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Saudi Arabia reaps rewards of gas-saving technology

October 12, 2020

As of 2018, the MGS gathered almost 3.5 trillion cubic feet per year and is one of the world’s largest single hydrocarbon networks

RIYADH: The Master Gas System (MGS) led to Saudi Arabia to save more than 18 billion cubic feet per day of gas in 2018 and meet growing energy demands, experts have said.

Majed Al-Suwailem, a leading researcher at the King Abdullah Petroleum Studies and Research Center (KAPSARC), said the energy-saving measures would have been impossible without the development of the Kingdom’s advanced gas technology.

“The MGS is a network of gas-gathering facilities and pipelines to capture, process and utilize gas as fuel for power generation and feedstock for the gas-based petrochemical industries in Jubail and Yanbu. Over time, the MGS has been expanded as more oil and non-associated gas fields have been placed on stream, and as demand has risen for dry gas in the power sector,” said Al-Suwailem.

“As of 2018, the MGS gathered almost 3.5 trillion cubic feet per year and is one of the world’s largest single hydrocarbon networks. It includes 4,000 km of pipelines, 50 gas oil separation plants, seven gas plants, and two natural gas liquid units,” he added.

Compared with other G20 nations, the Kingdom ranks fourth in terms of flaring intensity (a measurement of cubic feet of gas flared per barrel of oil produced), said Al-Suwailem. He added that many technologies were previously used, including zero discharge technologies at wellheads and gas flare recovery systems in facilities. His remarks are based on a commentary and study recently published by KASPARC, titled: “Saudi Arabia’s Gas Flaring Mitigation Experience.” Al-Suwailem led the study.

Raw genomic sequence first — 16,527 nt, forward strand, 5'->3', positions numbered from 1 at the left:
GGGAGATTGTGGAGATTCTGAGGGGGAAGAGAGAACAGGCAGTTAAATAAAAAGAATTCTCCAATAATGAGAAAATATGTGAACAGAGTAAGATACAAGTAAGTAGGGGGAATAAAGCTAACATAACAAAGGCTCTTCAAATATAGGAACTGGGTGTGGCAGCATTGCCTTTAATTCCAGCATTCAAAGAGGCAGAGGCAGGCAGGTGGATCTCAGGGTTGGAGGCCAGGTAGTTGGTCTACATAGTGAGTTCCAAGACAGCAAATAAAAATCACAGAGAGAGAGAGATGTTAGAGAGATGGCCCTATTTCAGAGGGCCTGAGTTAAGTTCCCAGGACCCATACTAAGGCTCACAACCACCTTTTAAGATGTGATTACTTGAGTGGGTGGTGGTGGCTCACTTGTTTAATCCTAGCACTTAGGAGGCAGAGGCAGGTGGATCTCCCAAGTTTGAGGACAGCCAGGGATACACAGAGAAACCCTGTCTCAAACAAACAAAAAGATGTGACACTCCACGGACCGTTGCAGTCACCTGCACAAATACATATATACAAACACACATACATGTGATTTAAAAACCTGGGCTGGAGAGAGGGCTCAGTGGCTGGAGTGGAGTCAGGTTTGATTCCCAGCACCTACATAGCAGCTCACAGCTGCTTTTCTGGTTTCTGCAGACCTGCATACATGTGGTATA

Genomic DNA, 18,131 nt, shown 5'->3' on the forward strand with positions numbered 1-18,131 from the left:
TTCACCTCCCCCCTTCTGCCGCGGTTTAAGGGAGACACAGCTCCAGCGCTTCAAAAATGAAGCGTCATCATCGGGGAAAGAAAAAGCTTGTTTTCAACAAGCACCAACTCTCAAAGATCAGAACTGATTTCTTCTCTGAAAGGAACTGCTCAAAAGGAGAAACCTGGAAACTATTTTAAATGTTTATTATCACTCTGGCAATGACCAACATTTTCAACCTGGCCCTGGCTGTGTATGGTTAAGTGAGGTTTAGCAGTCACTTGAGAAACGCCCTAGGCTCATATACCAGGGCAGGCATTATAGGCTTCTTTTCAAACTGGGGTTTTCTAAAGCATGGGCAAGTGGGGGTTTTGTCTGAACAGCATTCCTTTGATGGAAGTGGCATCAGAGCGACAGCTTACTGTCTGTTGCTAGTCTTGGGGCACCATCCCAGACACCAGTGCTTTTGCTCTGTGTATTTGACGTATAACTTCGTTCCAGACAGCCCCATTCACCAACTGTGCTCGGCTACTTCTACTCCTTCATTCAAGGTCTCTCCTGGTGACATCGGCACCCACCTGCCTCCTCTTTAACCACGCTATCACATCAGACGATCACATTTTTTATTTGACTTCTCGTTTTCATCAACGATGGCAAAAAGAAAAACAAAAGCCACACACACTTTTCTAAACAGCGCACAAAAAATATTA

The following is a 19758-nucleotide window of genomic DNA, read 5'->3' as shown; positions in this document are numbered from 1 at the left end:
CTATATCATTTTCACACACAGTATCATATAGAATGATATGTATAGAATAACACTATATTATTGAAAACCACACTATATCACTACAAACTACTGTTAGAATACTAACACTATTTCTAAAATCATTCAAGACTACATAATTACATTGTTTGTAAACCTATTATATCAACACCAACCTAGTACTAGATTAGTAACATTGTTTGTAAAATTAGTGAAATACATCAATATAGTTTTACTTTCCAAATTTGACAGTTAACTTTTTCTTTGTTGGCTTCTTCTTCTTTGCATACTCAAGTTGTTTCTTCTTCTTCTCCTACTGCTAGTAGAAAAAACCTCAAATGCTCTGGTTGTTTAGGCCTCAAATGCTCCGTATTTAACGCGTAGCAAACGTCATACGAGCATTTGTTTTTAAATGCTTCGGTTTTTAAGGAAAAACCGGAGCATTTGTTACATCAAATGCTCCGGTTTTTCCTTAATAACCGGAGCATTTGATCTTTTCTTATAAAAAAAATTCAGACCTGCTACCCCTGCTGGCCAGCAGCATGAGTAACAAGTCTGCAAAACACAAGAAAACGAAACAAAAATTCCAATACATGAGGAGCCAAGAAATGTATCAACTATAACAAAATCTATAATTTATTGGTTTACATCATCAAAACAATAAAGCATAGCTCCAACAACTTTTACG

The report, which explores Saudi Arabia’s gas demand, domestic gas supply and natural gas trade in a global context, said the Kingdom follows Italy, France and Turkey of the G20 nations in flaring intensity rankings. The result means the Kingdom is one of the most successful countries worldwide in combating gas flaring pollution.

In the report, researchers identify four reasons why oil operators choose to flare or vent associated gas, a byproduct of oil extraction at wellheads and gathering stations, including infrastructure constraints, a lack of financial incentive to capture and process gas, poor regulatory frameworks and binding contractual rights.

KAPSARC’s report also called for other countries to learn lessons from the Kingdom’s experience in reducing gas flaring in the oil industry. Governments can exercise pressure on operators to collaborate on flaring mitigation and also provide financial incentives to capture, process, compress and transport gas to consumer markets, the report added.


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